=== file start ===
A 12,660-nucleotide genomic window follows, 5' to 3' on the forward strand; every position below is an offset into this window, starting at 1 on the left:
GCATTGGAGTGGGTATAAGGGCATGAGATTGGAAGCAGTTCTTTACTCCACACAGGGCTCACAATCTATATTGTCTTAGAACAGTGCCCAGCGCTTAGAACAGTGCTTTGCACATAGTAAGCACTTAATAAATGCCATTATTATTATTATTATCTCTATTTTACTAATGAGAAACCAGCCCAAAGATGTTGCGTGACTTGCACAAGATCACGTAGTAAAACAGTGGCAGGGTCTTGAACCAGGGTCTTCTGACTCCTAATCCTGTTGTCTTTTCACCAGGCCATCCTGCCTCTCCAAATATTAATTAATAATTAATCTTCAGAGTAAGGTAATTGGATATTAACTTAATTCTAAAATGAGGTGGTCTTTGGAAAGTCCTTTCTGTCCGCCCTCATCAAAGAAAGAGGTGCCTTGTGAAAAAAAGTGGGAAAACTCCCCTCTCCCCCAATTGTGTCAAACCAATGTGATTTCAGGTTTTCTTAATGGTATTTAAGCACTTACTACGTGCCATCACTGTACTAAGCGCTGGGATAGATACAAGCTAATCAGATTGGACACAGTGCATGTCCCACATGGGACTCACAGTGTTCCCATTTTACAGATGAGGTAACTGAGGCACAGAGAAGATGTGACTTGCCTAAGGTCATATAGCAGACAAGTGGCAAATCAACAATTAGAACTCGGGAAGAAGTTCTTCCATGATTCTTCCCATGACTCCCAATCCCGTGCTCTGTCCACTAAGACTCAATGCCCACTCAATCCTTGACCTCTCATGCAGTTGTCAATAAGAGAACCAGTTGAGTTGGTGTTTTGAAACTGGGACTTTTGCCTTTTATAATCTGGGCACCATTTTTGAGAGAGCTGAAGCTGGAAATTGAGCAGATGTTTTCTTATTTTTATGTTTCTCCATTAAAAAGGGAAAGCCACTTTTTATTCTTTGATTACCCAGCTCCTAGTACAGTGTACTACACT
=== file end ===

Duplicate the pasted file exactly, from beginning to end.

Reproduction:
A 12,660-nucleotide genomic window follows, 5' to 3' on the forward strand; every position below is an offset into this window, starting at 1 on the left:
GCATTGGAGTGGGTATAAGGGCATGAGATTGGAAGCAGTTCTTTACTCCACACAGGGCTCACAATCTATATTGTCTTAGAACAGTGCCCAGCGCTTAGAACAGTGCTTTGCACATAGTAAGCACTTAATAAATGCCATTATTATTATTATTATCTCTATTTTACTAATGAGAAACCAGCCCAAAGATGTTGCGTGACTTGCACAAGATCACGTAGTAAAACAGTGGCAGGGTCTTGAACCAGGGTCTTCTGACTCCTAATCCTGTTGTCTTTTCACCAGGCCATCCTGCCTCTCCAAATATTAATTAATAATTAATCTTCAGAGTAAGGTAATTGGATATTAACTTAATTCTAAAATGAGGTGGTCTTTGGAAAGTCCTTTCTGTCCGCCCTCATCAAAGAAAGAGGTGCCTTGTGAAAAAAAGTGGGAAAACTCCCCTCTCCCCCAATTGTGTCAAACCAATGTGATTTCAGGTTTTCTTAATGGTATTTAAGCACTTACTACGTGCCATCACTGTACTAAGCGCTGGGATAGATACAAGCTAATCAGATTGGACACAGTGCATGTCCCACATGGGACTCACAGTGTTCCCATTTTACAGATGAGGTAACTGAGGCACAGAGAAGATGTGACTTGCCTAAGGTCATATAGCAGACAAGTGGCAAATCAACAATTAGAACTCGGGAAGAAGTTCTTCCATGATTCTTCCCATGACTCCCAATCCCGTGCTCTGTCCACTAAGACTCAATGCCCACTCAATCCTTGACCTCTCATGCAGTTGTCAATAAGAGAACCAGTTGAGTTGGTGTTTTGAAACTGGGACTTTTGCCTTTTATAATCTGGGCACCATTTTTGAGAGAGCTGAAGCTGGAAATTGAGCAGATGTTTTCTTATTTTTATGTTTCTCCATTAAAAAGGGAAAGCCACTTTTTATTCTTTGATTACCCAGCTCCTAGTACAGTGTACTACACT